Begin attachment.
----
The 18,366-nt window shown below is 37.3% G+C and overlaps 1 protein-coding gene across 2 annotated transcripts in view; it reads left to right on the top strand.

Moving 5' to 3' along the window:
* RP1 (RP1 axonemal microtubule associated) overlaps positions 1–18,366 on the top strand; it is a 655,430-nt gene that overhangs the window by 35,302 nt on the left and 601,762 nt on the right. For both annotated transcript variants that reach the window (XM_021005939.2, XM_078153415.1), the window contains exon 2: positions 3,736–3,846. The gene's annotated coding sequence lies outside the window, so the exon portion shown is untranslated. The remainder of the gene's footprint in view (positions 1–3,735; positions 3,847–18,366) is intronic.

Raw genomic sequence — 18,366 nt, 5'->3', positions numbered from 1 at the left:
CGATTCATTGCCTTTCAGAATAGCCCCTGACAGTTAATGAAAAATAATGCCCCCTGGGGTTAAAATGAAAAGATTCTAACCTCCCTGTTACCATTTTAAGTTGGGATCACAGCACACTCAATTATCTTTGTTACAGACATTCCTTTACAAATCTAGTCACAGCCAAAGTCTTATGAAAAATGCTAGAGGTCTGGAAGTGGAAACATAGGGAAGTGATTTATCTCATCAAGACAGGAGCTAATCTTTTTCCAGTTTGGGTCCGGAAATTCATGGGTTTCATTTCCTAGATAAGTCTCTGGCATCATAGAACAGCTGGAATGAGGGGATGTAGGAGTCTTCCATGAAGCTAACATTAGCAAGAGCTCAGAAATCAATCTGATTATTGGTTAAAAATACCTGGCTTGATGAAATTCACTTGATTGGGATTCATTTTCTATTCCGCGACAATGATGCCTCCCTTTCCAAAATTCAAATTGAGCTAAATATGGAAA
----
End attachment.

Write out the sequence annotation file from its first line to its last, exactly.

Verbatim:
The 18,366-nt window shown below is 37.3% G+C and overlaps 1 protein-coding gene across 2 annotated transcripts in view; it reads left to right on the top strand.

Moving 5' to 3' along the window:
* RP1 (RP1 axonemal microtubule associated) overlaps positions 1–18,366 on the top strand; it is a 655,430-nt gene that overhangs the window by 35,302 nt on the left and 601,762 nt on the right. For both annotated transcript variants that reach the window (XM_021005939.2, XM_078153415.1), the window contains exon 2: positions 3,736–3,846. The gene's annotated coding sequence lies outside the window, so the exon portion shown is untranslated. The remainder of the gene's footprint in view (positions 1–3,735; positions 3,847–18,366) is intronic.

Raw genomic sequence — 18,366 nt, 5'->3', positions numbered from 1 at the left:
CGATTCATTGCCTTTCAGAATAGCCCCTGACAGTTAATGAAAAATAATGCCCCCTGGGGTTAAAATGAAAAGATTCTAACCTCCCTGTTACCATTTTAAGTTGGGATCACAGCACACTCAATTATCTTTGTTACAGACATTCCTTTACAAATCTAGTCACAGCCAAAGTCTTATGAAAAATGCTAGAGGTCTGGAAGTGGAAACATAGGGAAGTGATTTATCTCATCAAGACAGGAGCTAATCTTTTTCCAGTTTGGGTCCGGAAATTCATGGGTTTCATTTCCTAGATAAGTCTCTGGCATCATAGAACAGCTGGAATGAGGGGATGTAGGAGTCTTCCATGAAGCTAACATTAGCAAGAGCTCAGAAATCAATCTGATTATTGGTTAAAAATACCTGGCTTGATGAAATTCACTTGATTGGGATTCATTTTCTATTCCGCGACAATGATGCCTCCCTTTCCAAAATTCAAATTGAGCTAAATATGGAAA